Best regards,

Rafal


Subject: ACADEMY : Wenceslas Lavinius
From: Wendy Mullen
Date: Wed, 19 Dec 2001

Dear Rafal,

This is the only site I have been able to find that contains the
name Wenceslas Lavinius.

http://www.ttecla.es/lapuerta/ar8.html

Since I only speak and read English it's not of much help to
me, maybe you will gain something from it.

Hope it helps in the search.

Best wishes,

Wendy Mullen


Subject: ACADEMY : Wenceslas Lavinius - a general point on research
From: Adam McLean
Date: Wed, 19 Dec 2001
Wendy Mullen said,

>This is the only site I have been able to find that contains the
>name Wenceslas Lavinius.

This only shows that it is so difficult, almost impossible, to do
significant research into Alchemy using only web resources.
Magnificent though the Internet may be, the bulk of alchemical
material books and manuscripts (well over 99% I expect) is not
available in electronic form.

To undertake any significant research into alchemical material
still requires visits to libraries or spending lots of money on
having microfilms or photographs made, as I, and many
of my colleagues here, will know to our cost only too well.

Maybe in twenty years or so there may be a significant corpus of
alchemical material on the web, but this will require the work
today of scholars and enthusiasts like ourselves to put it
there. There is so much needing to be done and so few
people with the time and resources to do it. My own web
site and those of other contributors to this discussion group
such as Jose Rodríguez and Arthur Versluis among others,
merely scratches the surface.

Today we still live in a transition era with the printed book
and journal still being the main vehicle for publishing serious
studies on alchemy and a number of the contributors to this
discussion group continue to write and get their research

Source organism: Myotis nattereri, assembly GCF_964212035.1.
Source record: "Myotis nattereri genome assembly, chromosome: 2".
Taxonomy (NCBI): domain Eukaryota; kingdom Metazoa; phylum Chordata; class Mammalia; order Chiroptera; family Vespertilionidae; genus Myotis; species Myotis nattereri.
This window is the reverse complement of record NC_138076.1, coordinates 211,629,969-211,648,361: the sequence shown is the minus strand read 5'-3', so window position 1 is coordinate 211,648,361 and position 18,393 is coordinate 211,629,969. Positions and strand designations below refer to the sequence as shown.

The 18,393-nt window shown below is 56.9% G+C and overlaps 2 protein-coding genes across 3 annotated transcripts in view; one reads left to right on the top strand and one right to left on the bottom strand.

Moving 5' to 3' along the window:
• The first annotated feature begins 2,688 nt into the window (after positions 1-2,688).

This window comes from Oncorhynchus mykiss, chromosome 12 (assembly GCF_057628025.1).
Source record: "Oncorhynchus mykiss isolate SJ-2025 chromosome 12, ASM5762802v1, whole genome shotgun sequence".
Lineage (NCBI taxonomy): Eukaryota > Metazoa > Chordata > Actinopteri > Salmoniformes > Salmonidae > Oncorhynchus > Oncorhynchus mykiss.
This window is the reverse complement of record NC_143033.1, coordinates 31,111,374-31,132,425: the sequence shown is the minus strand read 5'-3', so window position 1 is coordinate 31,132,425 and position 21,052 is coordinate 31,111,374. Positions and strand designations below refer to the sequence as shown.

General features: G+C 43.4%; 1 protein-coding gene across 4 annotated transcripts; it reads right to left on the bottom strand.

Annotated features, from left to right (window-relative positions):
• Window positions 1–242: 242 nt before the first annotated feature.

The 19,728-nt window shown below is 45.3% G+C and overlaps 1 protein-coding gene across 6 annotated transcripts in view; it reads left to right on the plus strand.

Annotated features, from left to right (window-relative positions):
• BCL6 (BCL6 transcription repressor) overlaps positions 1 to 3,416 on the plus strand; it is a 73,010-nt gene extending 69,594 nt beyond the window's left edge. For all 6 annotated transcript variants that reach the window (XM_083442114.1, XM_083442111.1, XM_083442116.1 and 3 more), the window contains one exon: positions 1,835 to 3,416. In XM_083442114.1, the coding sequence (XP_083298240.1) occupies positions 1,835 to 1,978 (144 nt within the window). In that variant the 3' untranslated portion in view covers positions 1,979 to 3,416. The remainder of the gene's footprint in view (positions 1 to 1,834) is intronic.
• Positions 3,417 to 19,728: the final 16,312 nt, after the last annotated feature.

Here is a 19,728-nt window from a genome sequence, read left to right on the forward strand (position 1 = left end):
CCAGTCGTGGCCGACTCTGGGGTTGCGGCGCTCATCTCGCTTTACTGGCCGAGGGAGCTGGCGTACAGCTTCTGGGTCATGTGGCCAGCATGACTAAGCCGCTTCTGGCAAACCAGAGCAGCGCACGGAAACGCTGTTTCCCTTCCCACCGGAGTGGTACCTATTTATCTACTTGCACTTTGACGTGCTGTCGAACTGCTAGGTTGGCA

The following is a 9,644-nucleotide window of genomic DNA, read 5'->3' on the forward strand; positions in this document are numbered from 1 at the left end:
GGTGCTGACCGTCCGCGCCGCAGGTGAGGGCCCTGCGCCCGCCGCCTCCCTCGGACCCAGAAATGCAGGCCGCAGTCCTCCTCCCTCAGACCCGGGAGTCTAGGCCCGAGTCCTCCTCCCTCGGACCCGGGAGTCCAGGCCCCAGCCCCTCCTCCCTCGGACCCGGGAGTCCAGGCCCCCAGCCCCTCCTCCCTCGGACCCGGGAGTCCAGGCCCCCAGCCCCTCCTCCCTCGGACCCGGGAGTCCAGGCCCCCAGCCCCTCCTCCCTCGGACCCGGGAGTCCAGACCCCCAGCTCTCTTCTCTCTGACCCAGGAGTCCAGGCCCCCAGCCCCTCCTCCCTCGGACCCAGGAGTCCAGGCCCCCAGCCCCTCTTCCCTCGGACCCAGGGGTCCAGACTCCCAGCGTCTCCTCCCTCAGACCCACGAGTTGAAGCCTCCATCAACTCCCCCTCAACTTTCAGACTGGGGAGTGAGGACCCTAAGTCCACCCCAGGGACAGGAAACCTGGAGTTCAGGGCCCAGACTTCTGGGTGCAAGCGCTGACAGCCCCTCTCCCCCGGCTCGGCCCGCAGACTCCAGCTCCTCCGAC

published.

Through the Internet there is a great opportunity for people
researching today to share their work widely and contribute
towards the greater understanding of alchemy in all its facets.
But when we seek for some detail, such as Rafal wishes, the
internet resources often let us down. Really important things
are out there but there are some totally blank areas.

It is up to those working today to build the Internet resources
for the future. There is so little funding available for research
but, luckily, publishing on the internet is really very inexpensive.
I will always try (within the obvious limitations of my own
resources) to make research material available. Perhaps it
is time we as researchers realised the need to share our
research even when incomplete and fragmentary. This
group does share reseach generously, of course, but perhaps
there is a need for some wider sharing of research notes.
It would be great we could build an extensive library of
research as well as original alchemical texts and images.

As ever, I dream of having the resources to support such
efforts.

Adam McLean


Subject: ACADEMY : Wenceslas Lavinius - a general point on research
Date: Thu, 20 Dec 2001
From: Rafal T. Prinke
Dear Adam,

> Magnificent though the Internet may be, the bulk of alchemical
> material books and manuscripts (well over 99% I expect) is not
> available in electronic form.

I would estimate it at 99.99999999% :-)

> Maybe in twenty years or so there may be a significant corpus of
> alchemical material on the web, but this will require the work
> today of scholars and enthusiasts like ourselves to put it
> there. There is so much needing to be done and so few
> people with the time and resources to do it. My own web
> site and those of other contributors to this discussion group
> such as Jose Rodríguez and Arthur Versluis among others,
> merely scratches the surface.

This is what worries me, too - and I do not think that at this pace
the situation changes significantly in 20 years' time. Even though
many (or most) of the texts of crucial importance have now been
made available by you and others, they are mostly in modern
(or 19th c.) translation - and it would be equally important
(or even more important) to have the original texts for comparison
or checking the places which are crucial and/or uncertain
in translation. It is quite obvious now that producing reliable
electronic full text editions is very time consuming and expensive,
and because there is little to none interest in financing
alchemical studies among the research-funding bodies, I now think
that it would be better, easier and faster to make electronic
facsimile editions available over the net.

I know that you, Adam, are considering this, too. The example
of Gallica shows how good it is and how many books can be
digitized in a relatively short time. A similar (but paid)